Roosters used to crow in the morning when I wearily got into bed at 5AM after working in a bar all night. I peeled off three layers of linoleum myself and pushed around a humongous sanding machine to return the apartment to its wood floors. One summer, I found a kiddie pool and put it on the tar roof, delighting in watching wet kids climb in and out the window like some 1930s documentary come to life. I hung onto the apartment after the building was sold and the old tenants left one by one - the pot dealer next door, Sad Dad across the hall, the Irish guy in Apt 5, I used to know them all. My beautiful white cat Isis Crisis lived her entire life in the apartment and died on my bed. My kid was born and grew up in the apartment, turning from a fat baby who wouldn't let me out of his sight to a surly teen who refused to do chores. I was a teenager myself when I first walked through the door. I never thought my home would be taken away from me, turned into luxury housing for some trust fund kids looking for the East Village that is no longer here. Now I’m no longer here either; now I too am part of the East Village that’s gone.


  1. I'm having an issue with my landlady, and Judge Schneider just ruled on my landlady's (or rather her lawyer's) request for discovery. Dscovery was granted, but severely limited. Of the 35 things asked for, only about 9 or 10 are even applicable to my life.
    Anyways, dealing with Schneider handling my case right now, it was interesting to hear your perspective. Btw, I also grew up in the East Village (from the age of 2, I'm now 42), only a few blocks from the place you mentioned, on 11th. We have no doubt passed each other on the street (particularly if you remember Z Bar, on Ave. A).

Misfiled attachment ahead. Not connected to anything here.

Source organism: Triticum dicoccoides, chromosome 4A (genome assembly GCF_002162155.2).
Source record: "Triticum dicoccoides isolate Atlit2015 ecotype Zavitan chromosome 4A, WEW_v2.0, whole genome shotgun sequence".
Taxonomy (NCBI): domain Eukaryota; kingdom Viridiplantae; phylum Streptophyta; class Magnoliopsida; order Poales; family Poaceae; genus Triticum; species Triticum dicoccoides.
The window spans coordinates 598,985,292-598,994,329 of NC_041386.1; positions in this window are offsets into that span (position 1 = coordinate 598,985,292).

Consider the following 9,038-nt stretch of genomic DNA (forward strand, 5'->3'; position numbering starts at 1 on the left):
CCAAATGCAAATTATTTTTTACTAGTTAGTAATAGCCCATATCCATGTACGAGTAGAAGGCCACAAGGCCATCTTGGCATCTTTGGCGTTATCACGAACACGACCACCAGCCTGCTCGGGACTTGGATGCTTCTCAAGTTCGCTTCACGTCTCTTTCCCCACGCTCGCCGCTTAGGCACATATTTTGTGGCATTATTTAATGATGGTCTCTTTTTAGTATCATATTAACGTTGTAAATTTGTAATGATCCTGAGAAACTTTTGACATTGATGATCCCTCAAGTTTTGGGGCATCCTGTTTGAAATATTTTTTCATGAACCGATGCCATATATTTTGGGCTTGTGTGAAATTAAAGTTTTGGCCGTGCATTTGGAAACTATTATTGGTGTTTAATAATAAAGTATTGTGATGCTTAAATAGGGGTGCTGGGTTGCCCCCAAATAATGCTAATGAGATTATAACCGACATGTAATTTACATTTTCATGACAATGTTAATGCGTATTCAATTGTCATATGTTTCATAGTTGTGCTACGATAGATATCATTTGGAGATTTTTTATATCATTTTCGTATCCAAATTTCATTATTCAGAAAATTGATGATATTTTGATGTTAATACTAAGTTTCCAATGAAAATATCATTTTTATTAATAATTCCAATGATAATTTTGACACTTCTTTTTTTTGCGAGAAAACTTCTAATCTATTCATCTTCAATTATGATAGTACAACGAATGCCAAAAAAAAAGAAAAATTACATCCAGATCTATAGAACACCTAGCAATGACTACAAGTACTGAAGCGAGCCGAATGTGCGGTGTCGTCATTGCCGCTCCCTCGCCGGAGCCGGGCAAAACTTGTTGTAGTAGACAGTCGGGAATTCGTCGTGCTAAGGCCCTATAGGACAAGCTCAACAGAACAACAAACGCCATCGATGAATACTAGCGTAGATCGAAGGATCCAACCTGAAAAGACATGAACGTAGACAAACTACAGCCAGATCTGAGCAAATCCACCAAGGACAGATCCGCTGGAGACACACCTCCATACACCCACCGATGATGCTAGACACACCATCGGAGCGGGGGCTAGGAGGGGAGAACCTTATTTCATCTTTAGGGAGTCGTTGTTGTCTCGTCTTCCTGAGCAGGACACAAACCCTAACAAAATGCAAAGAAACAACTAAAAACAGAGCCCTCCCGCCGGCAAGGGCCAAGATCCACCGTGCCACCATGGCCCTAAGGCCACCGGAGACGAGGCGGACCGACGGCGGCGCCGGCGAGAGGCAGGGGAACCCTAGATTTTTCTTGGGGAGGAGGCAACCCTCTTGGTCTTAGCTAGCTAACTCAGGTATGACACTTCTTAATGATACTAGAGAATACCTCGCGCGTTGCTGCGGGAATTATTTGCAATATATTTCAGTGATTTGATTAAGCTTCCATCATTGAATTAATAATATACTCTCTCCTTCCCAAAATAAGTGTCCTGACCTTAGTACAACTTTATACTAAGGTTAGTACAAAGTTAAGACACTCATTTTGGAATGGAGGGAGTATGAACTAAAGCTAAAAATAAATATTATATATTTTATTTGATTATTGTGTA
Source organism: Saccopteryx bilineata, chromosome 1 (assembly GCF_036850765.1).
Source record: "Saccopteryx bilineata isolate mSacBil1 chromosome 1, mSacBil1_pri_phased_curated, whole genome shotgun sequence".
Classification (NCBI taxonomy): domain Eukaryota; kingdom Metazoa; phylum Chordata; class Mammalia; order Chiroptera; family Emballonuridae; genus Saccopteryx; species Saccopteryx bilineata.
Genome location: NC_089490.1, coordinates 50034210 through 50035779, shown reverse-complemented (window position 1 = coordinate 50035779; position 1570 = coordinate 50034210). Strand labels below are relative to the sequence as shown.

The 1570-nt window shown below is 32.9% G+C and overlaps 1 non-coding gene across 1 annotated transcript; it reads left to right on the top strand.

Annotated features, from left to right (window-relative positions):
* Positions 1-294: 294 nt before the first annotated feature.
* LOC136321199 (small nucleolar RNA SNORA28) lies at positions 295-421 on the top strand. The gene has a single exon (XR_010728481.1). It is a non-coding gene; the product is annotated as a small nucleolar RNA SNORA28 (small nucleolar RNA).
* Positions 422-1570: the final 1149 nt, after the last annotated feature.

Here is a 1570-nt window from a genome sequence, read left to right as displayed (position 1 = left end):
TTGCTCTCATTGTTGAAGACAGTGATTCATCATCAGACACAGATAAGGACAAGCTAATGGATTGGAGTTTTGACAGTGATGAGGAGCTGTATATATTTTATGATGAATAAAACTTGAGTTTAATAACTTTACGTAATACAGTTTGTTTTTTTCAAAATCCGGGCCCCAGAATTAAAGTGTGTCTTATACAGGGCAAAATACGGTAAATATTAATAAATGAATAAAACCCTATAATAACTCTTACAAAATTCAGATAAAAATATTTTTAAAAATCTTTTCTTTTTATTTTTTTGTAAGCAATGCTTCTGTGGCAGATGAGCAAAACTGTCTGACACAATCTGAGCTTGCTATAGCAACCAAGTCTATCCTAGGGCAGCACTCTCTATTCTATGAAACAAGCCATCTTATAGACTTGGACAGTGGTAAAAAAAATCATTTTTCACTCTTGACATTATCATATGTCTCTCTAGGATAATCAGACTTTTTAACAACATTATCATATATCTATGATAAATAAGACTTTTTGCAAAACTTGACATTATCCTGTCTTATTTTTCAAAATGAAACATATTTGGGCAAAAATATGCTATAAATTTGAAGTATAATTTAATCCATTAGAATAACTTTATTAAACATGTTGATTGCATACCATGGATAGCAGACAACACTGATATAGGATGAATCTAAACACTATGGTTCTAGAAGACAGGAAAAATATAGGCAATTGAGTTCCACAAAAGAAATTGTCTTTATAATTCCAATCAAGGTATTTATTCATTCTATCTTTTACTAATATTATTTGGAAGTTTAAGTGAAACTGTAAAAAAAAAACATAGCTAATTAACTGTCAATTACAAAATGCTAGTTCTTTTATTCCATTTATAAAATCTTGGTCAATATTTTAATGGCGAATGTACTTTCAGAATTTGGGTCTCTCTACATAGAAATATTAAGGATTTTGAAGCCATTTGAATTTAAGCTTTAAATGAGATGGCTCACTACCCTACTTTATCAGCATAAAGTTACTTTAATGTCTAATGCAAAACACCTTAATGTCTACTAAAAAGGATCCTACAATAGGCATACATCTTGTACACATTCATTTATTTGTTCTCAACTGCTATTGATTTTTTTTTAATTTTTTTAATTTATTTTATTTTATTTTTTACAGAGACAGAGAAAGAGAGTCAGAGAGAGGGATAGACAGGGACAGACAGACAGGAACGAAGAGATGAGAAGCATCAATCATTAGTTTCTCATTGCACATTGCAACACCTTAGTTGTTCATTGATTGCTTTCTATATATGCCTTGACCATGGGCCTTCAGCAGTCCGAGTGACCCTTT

But the REAL, REAL reason I'm commenting is that I like your writing. If I wrote half as well, I'd consider myself talented. Thank you for posting your experiences.

  2. Thank you so much for your response! Yes, I remember the Z Bar - I actually worked there on Friday afternoons for a while. We must totally know one another by sight. That's what I love the most about the East Village, it's really a small town. There really is a community and it's sad seeing how it's being disemboweled. I just wrote a follow-up to my eviction experience. I feel like I'm still digesting it all.

  3. Without due process she gave the petitioner my fully paid for Yorkville co-op, equity, clothes, everything! Same m/o in the Riice case elderly ailing harlem woman threaten with contempt.
    L&T is an evil place. Pray
    Check out Brennan case in Brooklyn, NY Daily News.
    This housing court judge is a cruel monster and is responsible for many homeless people in this city, there's blood on her hands!
    How can Mr. legal aid wake up everyday to this hydra/medusa vicious judge.
    No oversight whatsoever!